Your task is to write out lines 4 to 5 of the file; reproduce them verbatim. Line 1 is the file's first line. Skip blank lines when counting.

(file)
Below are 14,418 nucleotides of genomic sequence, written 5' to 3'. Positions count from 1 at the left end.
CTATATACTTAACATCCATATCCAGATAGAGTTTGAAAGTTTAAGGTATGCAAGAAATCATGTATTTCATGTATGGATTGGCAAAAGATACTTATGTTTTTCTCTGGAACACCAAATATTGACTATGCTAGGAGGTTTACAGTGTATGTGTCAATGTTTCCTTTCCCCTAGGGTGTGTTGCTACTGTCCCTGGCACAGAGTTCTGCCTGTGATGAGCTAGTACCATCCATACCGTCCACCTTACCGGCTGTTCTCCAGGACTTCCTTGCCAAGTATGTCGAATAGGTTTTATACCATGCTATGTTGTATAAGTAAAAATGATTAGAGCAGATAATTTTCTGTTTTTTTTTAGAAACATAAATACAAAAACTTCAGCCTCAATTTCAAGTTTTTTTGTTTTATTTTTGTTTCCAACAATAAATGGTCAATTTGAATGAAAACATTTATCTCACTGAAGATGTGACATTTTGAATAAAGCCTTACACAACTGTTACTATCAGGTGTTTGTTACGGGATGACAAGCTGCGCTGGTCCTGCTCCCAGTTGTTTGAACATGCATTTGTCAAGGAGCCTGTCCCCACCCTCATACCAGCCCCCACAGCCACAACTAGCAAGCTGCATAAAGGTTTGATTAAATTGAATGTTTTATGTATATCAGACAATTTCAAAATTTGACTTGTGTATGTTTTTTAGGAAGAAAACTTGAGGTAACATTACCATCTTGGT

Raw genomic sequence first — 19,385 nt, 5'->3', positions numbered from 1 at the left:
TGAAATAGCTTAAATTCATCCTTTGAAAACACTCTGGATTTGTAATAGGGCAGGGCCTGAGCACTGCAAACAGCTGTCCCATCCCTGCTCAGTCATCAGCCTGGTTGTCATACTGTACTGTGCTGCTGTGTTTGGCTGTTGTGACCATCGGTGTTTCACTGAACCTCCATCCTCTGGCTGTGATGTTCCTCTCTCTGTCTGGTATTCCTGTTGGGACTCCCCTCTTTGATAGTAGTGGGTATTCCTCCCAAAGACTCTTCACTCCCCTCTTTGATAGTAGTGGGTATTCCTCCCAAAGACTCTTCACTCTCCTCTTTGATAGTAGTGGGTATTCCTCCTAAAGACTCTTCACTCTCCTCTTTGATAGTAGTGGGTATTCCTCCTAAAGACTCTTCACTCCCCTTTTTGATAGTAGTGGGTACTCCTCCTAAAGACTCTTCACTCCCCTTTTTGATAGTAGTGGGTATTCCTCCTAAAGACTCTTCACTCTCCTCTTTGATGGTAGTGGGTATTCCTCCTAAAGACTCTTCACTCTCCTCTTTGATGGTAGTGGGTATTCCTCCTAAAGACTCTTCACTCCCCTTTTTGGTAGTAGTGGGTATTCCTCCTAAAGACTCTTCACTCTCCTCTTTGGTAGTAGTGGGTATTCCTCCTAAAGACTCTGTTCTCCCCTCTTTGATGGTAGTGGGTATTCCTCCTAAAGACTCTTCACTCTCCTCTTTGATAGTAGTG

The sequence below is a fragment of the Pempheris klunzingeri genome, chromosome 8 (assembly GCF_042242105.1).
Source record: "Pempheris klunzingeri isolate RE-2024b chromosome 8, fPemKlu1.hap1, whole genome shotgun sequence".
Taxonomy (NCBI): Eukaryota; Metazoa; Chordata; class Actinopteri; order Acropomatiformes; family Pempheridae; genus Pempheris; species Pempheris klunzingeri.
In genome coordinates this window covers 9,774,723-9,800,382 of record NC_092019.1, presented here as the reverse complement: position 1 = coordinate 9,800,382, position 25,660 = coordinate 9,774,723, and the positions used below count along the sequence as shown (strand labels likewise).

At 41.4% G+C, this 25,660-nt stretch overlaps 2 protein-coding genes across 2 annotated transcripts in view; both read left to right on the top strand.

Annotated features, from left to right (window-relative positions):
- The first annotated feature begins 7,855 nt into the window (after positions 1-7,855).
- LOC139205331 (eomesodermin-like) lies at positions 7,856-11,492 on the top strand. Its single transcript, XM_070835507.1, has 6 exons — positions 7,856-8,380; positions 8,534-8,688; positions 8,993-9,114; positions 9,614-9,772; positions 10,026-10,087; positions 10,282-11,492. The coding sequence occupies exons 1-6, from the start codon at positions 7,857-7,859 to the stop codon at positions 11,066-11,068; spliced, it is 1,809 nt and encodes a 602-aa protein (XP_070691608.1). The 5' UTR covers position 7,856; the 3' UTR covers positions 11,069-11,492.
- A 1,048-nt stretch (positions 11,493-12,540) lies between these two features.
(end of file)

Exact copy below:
TGAAATAGCTTAAATTCATCCTTTGAAAACACTCTGGATTTGTAATAGGGCAGGGCCTGAGCACTGCAAACAGCTGTCCCATCCCTGCTCAGTCATCAGCCTGGTTGTCATACTGTACTGTGCTGCTGTGTTTGGCTGTTGTGACCATCGGTGTTTCACTGAACCTCCATCCTCTGGCTGTGATGTTCCTCTCTCTGTCTGGTATTCCTGTTGGGACTCCCCTCTTTGATAGTAGTGGGTATTCCTCCCAAAGACTCTTCACTCCCCTCTTTGATAGTAGTGGGTATTCCTCCCAAAGACTCTTCACTCTCCTCTTTGATAGTAGTGGGTATTCCTCCTAAAGACTCTTCACTCTCCTCTTTGATAGTAGTGGGTATTCCTCCTAAAGACTCTTCACTCCCCTTTTTGATAGTAGTGGGTACTCCTCCTAAAGACTCTTCACTCCCCTTTTTGATAGTAGTGGGTATTCCTCCTAAAGACTCTTCACTCTCCTCTTTGATGGTAGTGGGTATTCCTCCTAAAGACTCTTCACTCTCCTCTTTGATGGTAGTGGGTATTCCTCCTAAAGACTCTTCACTCCCCTTTTTGGTAGTAGTGGGTATTCCTCCTAAAGACTCTTCACTCTCCTCTTTGGTAGTAGTGGGTATTCCTCCTAAAGACTCTGTTCTCCCCTCTTTGATGGTAGTGGGTATTCCTCCTAAAGACTCTTCACTCTCCTCTTTGATAGTAGTG

The sequence below is a fragment of the Pempheris klunzingeri genome, chromosome 8 (assembly GCF_042242105.1).